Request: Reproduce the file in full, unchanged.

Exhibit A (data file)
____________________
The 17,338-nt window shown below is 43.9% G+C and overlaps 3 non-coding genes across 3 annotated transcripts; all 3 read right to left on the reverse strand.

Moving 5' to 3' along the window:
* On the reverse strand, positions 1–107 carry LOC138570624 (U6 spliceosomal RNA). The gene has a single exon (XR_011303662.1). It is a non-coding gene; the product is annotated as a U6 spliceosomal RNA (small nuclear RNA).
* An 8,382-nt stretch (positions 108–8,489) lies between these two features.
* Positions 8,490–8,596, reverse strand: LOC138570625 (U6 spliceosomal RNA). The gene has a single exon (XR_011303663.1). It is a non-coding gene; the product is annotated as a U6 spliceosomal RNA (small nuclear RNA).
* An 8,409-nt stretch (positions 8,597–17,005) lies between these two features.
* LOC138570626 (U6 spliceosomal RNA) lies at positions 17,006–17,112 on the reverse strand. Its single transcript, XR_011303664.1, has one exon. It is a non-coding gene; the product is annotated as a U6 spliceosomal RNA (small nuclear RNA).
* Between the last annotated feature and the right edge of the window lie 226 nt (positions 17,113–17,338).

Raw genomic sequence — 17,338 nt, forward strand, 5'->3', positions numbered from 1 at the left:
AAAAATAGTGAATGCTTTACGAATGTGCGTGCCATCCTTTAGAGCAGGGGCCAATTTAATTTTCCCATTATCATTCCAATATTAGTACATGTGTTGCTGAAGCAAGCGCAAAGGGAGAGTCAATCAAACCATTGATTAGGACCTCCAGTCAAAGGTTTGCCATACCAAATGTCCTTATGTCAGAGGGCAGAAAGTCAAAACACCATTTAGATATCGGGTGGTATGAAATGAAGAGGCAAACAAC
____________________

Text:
The 17,338-nt window shown below is 43.9% G+C and overlaps 3 non-coding genes across 3 annotated transcripts; all 3 read right to left on the reverse strand.

Moving 5' to 3' along the window:
* On the reverse strand, positions 1–107 carry LOC138570624 (U6 spliceosomal RNA). The gene has a single exon (XR_011303662.1). It is a non-coding gene; the product is annotated as a U6 spliceosomal RNA (small nuclear RNA).
* An 8,382-nt stretch (positions 108–8,489) lies between these two features.
* Positions 8,490–8,596, reverse strand: LOC138570625 (U6 spliceosomal RNA). The gene has a single exon (XR_011303663.1). It is a non-coding gene; the product is annotated as a U6 spliceosomal RNA (small nuclear RNA).
* An 8,409-nt stretch (positions 8,597–17,005) lies between these two features.
* LOC138570626 (U6 spliceosomal RNA) lies at positions 17,006–17,112 on the reverse strand. Its single transcript, XR_011303664.1, has one exon. It is a non-coding gene; the product is annotated as a U6 spliceosomal RNA (small nuclear RNA).
* Between the last annotated feature and the right edge of the window lie 226 nt (positions 17,113–17,338).

Raw genomic sequence — 17,338 nt, forward strand, 5'->3', positions numbered from 1 at the left:
AAAAATAGTGAATGCTTTACGAATGTGCGTGCCATCCTTTAGAGCAGGGGCCAATTTAATTTTCCCATTATCATTCCAATATTAGTACATGTGTTGCTGAAGCAAGCGCAAAGGGAGAGTCAATCAAACCATTGATTAGGACCTCCAGTCAAAGGTTTGCCATACCAAATGTCCTTATGTCAGAGGGCAGAAAGTCAAAACACCATTTAGATATCGGGTGGTATGAAATGAAGAGGCAAACAAC